iOS app Android app More

Featuring fresh takes and real-time analysis from HuffPost's signature lineup of contributors
Nancy Berk, Ph.D.

GET UPDATES FROM Nancy Berk, Ph.D.
 

College Anxiety: Modern Families Caught in The Middle

Posted: 11/04/2011 3:18 pm

Just when I thought I was one of a handful to embrace the comedy in college-bound families, Hollywood put its hand on the pulse of family angst. It happens every year, but suddenly sitcoms are sitting up and taking notice of college-bound anxiety. As they should. It's rampant and there's humor if you look hard enough -- especially when they help parents discover that panic is practically universal and their teen isn't the only one rolling his eyes and procrastinating.

This year approximately 3 million families are in the middle of chaos. Deadlines are right around the corner and the "to do" list is jammed. SATs. College visits. Essay writing. Admissions and scholarship applications. Financial aid forms. With the exception of early decision admissions (fraught with it's own dilemmas), there's no rest or peace until May 2012, when the deals are sealed.

Thankfully, parents and teens can take a well-deserved comedic break and feel a little better in the process.The writers of Modern Family and The Middle must be parents of college-bound kids, because they brilliantly nail college-bound family dynamics. There's lots of finger pointing, drama, and spellchecking.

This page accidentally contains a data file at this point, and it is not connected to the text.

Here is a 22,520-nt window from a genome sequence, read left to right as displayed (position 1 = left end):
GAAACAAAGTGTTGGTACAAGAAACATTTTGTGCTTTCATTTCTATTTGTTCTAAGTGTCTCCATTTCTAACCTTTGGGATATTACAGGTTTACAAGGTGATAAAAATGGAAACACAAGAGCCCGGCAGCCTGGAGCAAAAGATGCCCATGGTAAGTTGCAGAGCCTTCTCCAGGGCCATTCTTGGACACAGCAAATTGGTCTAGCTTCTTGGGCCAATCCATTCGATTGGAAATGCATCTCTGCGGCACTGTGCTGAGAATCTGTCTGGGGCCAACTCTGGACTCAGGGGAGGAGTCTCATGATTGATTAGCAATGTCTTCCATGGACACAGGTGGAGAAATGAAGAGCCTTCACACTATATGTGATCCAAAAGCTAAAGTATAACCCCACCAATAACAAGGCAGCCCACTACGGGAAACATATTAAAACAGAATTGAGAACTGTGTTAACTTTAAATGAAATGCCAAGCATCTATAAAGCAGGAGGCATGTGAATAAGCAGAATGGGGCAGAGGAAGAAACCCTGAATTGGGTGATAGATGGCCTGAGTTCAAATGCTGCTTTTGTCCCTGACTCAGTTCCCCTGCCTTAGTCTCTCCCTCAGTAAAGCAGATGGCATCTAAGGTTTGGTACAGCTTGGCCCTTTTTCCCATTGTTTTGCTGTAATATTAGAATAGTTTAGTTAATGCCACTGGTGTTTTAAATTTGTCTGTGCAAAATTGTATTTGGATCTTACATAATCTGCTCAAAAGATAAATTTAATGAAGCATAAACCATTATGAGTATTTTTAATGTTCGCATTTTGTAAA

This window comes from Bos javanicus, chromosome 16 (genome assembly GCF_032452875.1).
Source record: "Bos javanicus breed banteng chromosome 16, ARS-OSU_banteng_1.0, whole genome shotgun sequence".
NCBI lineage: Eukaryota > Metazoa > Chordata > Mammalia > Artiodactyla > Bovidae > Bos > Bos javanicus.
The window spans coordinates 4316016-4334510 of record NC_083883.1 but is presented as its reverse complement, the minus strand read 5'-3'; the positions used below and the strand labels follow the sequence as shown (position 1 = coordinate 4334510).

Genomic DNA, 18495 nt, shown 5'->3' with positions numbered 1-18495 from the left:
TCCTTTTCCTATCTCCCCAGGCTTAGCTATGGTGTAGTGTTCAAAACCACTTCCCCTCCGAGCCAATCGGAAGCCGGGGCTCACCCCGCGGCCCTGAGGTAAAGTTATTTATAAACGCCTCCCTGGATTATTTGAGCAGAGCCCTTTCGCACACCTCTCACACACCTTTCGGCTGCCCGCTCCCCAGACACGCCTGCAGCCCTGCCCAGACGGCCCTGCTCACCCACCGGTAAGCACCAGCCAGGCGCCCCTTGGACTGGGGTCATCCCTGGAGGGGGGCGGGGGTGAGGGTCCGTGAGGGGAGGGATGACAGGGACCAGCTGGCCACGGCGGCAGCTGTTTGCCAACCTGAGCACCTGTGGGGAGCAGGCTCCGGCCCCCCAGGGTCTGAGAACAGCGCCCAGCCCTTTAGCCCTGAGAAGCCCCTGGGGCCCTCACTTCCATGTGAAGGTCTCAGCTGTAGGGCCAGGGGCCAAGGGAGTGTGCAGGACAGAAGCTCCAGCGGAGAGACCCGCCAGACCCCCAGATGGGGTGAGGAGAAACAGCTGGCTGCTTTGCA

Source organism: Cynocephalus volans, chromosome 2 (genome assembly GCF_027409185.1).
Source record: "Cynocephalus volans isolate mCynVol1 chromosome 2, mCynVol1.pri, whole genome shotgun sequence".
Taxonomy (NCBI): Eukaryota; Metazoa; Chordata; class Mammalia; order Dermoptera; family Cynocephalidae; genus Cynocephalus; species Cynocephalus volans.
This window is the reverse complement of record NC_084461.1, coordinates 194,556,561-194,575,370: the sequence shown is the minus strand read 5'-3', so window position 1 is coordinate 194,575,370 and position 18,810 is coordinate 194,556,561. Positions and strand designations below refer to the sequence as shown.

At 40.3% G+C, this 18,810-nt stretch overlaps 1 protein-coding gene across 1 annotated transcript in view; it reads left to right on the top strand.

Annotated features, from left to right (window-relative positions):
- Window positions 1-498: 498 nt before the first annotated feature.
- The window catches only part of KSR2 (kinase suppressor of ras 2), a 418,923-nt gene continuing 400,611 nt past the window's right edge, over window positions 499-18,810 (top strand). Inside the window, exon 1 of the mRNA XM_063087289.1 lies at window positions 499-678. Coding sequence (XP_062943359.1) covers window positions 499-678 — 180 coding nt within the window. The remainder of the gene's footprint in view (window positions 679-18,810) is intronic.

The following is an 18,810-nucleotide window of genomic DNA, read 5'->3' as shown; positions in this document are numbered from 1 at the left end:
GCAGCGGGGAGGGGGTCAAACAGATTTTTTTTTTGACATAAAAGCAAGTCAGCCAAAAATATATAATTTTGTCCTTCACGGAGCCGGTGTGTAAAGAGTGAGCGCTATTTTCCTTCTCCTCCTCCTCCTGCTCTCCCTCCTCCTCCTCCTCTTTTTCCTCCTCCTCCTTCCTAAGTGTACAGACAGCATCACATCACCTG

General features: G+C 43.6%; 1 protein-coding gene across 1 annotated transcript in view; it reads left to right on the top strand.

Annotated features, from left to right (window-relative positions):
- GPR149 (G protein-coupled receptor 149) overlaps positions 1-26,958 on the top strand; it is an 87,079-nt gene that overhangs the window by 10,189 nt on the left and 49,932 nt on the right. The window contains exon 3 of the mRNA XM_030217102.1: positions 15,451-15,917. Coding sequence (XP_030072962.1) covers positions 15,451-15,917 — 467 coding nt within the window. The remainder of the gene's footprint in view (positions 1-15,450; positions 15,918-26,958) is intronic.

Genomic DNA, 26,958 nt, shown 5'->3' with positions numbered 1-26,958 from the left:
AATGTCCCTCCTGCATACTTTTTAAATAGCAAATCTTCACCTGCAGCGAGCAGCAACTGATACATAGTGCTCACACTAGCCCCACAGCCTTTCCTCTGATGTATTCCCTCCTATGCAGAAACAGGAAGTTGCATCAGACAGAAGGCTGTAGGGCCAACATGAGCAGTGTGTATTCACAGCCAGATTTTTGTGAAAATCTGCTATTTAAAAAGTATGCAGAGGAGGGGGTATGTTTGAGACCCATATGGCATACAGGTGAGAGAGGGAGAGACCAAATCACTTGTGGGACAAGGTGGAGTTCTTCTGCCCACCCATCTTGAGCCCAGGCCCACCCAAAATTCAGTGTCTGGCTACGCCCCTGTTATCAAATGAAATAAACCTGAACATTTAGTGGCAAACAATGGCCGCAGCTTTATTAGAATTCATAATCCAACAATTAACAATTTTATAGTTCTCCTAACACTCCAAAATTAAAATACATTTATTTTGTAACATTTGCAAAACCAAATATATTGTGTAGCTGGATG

In separate episodes of Modern Family, high school senior Haley (Sarah Hyland) struggles with finding an essay topic (Spoiler Alert: Mom's means of inspiring her borders on child abuse, but it's a sitcom!) and touring her dad's alma matter with dad (always embarrassing). You will smile at the teen trauma and overboard parents. And you will wonder if parents are really that annoying. Heads up -- Yes, we are.

In my favorite college comedy episode ("The Test") The Middle's Frankie (Patricia Heaton) experiences the parental anxiety of learning a standardized testing deadline a little too late. And while it also eluded her teen son Axl (Charlie McDermott), it is, of course, her fault. And then there are the obnoxiously competitive other parents. It's like a script from our lives. In another episode, when Axl is approached by a football recruiter, the family focuses on impression management, highlighting the fact that everybody's scrambling to impress the admissions officers.

Yes, there's comedy in college-bound anxiety, and parents and teens are giving Hollywood some rich material. Indulge in a little to keep your parental perspective. It'll help you remember there's light and laughs at the end of the college journey -- until you get the bill.

 

Follow Nancy Berk, Ph.D. on Twitter: www.twitter.com/nancyberk

FOLLOW PARENTS